Accept Your Own Death



1. Don't be Surprised

Death is the norm: we come from nothing, we return to nothing; so non-existence is the rule, and existence is the exception. Death is not new: our feeling after death is quite the same before birth—we had been already dead for eons, without complaining.

Life is a temporary passing experience, preceded and followed by nothingness, a moment of wakefulness interrupting a long sleep. Its beauty is short by nature, and optional too, as we are free to take it or leave it. Life is always out there, receiving new visitors and bidding farewell to old ones: it goes on with or without us, whether we are alive or not. There will always be tomorrow, as there was always yesterday. Only when we take bodies we become conscious of time and life; when we leave the bodies, things go back to normal, to silence again.


2. Remember the Dead

The majority of people are already dead. When we die we belong to the majority of humanity: the billions who have died since the beginning of life; while now we only belong to a very small minority: the living. The dead always outnumber the living. No wonder we love history and sympathize with people who lived in the past, knowing that tomorrow we will join them and become another history page, and wishing that future people would remember us too.

What a great idea to reflect on, that we are all but a minority! Those who discriminate against their fellow humans should know that, they and those they persecute are only a tourist group in the same journey to Life, riding the same bus back and forth. If there were ever a chance for one to return to life again after death, one might choose to be with those whom he/she had shared the experience of life with. I would choose to live the life I had lived (in my case, in the 20th and 21st century), relishing and reliving it again and again, and wishing time to stop and never move forward. There I would find the people I knew and loved and shared memories with.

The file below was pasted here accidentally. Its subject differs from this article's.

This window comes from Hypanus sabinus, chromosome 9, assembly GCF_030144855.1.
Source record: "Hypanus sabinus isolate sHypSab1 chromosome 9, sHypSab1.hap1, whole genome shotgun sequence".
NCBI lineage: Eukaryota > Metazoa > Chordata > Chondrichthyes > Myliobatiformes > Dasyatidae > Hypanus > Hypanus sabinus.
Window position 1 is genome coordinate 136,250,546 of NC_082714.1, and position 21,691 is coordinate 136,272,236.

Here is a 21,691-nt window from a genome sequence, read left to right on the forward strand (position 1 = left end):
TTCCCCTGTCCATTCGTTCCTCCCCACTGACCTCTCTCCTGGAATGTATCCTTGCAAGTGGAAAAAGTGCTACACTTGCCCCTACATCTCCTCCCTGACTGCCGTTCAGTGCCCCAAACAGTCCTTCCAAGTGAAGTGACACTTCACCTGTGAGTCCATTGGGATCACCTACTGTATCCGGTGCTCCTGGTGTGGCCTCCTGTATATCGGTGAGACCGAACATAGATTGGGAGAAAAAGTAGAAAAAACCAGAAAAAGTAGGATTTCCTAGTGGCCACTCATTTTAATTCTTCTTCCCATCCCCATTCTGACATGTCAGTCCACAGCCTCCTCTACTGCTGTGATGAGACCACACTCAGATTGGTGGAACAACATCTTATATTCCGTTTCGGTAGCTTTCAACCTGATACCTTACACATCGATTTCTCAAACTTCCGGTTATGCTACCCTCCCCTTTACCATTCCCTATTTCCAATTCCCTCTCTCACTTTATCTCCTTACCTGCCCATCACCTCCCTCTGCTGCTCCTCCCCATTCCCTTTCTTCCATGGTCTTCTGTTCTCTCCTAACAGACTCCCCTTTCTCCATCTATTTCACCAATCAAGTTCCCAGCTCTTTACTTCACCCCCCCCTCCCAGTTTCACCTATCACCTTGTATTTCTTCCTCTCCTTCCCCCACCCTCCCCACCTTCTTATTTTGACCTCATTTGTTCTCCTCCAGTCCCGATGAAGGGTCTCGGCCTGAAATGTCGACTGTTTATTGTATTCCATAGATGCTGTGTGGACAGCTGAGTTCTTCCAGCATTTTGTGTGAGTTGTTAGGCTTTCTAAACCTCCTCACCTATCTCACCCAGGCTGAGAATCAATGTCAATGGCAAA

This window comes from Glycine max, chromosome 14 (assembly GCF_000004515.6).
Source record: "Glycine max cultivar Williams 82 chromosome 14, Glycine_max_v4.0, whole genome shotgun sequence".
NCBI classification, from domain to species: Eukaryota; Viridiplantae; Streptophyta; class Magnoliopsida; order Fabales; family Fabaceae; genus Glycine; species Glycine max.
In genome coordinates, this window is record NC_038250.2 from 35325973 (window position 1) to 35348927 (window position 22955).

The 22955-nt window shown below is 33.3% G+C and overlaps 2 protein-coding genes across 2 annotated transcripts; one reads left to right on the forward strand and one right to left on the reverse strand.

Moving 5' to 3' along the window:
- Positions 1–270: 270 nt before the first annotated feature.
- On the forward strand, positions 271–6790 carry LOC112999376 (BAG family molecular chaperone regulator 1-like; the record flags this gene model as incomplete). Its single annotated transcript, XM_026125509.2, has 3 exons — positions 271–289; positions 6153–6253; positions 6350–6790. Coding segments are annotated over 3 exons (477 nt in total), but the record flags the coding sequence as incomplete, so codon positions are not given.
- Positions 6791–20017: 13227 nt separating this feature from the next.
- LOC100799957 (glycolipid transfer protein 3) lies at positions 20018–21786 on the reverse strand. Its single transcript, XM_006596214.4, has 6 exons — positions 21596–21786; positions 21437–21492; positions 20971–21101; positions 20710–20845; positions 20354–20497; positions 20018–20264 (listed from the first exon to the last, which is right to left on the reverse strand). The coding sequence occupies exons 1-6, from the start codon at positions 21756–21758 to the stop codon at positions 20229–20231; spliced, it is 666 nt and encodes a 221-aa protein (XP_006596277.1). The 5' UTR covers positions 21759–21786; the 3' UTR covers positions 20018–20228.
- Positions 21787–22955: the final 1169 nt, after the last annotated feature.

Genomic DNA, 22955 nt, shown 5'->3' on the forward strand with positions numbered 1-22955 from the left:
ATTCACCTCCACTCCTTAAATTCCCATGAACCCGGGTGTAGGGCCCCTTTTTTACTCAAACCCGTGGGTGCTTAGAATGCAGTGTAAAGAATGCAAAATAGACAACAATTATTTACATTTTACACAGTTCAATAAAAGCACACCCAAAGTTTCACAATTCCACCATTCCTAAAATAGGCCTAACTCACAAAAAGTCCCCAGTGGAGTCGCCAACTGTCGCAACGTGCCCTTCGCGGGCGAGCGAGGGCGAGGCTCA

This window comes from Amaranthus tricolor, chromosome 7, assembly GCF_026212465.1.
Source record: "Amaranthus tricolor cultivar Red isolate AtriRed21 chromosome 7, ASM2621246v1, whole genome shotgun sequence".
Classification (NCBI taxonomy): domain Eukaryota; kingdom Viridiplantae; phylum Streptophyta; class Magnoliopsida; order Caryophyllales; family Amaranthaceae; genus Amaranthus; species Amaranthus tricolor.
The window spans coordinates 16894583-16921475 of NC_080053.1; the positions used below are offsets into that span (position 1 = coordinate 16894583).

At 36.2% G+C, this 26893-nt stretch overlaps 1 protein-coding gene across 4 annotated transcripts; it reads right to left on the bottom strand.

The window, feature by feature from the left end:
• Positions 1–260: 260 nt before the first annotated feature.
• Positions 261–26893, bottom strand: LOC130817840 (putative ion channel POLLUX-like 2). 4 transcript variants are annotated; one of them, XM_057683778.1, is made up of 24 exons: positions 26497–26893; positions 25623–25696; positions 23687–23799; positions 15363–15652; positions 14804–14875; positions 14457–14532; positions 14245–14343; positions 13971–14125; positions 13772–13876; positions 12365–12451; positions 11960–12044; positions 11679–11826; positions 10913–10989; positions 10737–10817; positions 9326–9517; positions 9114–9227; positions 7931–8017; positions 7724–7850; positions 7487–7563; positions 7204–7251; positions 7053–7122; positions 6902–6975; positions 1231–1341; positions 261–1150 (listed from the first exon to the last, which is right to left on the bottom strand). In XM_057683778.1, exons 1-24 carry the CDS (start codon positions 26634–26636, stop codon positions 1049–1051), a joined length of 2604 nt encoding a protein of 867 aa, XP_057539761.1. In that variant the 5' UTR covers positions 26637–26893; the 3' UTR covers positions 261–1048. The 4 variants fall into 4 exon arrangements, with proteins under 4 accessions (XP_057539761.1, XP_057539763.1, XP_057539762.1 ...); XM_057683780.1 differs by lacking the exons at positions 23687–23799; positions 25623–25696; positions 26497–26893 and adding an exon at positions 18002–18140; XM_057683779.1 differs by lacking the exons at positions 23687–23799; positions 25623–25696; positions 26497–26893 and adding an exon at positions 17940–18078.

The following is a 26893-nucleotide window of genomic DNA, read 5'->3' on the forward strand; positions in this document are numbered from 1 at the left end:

Yet, I know it's only a dream, for there isn't yet a time-traveling machine! We will all vanish like dust, and pass into oblivion, forever lost in the abyss of eternity.


3. Rehearse Death

Death is part of life we practice everyday. We already rehearse death partly and temporarily:

  • When parts of us die (organs, cells, ideas, habits, possessions, or humans) to give life/space to others.
  • When we and other animals live on minimal energy, e.g. by hibernation, for short or long times.
  • Each time we go to bed and give in to sleep, whether we will wake up again, or not.
  • Each time we calm down, turning temporarily apathetic toward our surroundings, and stopping all our thoughts, senses and feelings, as if we are dead.
  • When we stay still and "play dead" to avoid predators, dangers, stresses, urges ...
  • When we think of death:
    • reading history, about those who lived in the past, to whom we will eventually belong;
    • reading about the future, when we will no longer exist;
    • attending a funeral, visiting someone dying, losing a loved one, being with someone expecting death because of age, health or circumstance;
    • coming close to death ourselves, writing a will, preparing our funeral, and thinking of our end as if it already happened, in the past tense.


4. Meet Death while You are Happy

When we are happy we don't care much about death or anything else, because of the doping effect of pleasure: nothing is like pleasure to face death with. However painful, scary, sudden, unprepared for or just unknown that last moment is, pleasure is best to make it more bearable, casual and "naturally" pleasurable.

You can still choose to die in sorrow, at your expense, giving life a last sad/angry/scornful look. Or die hard, fighting death to the last. Or die in apathy, playing dead already ... Still, dying with pleasure, when available, is best. It takes many forms:

  • With loved ones around you.
  • In nature, where you came from and are going back to, naturally.
  • Alone, in self-satisfaction with the life you lived and achievements you made.
  • Working on something you love.
  • Using a handy source of pleasure, artificial or natural, to ease pain (pills, drugs; food, sex, music, laughter, good fantasies/memories, etc.), to avoid having a last bad impression of life, that pain unfairly tries to give you, which life as a whole does not deserve.

Even if you don't get to choose how to die, as death may take you by surprise, visualizing it in advance makes the surprise not so surprising, or priorly accepted if you die unconsciously (in sleep, coma, etc.).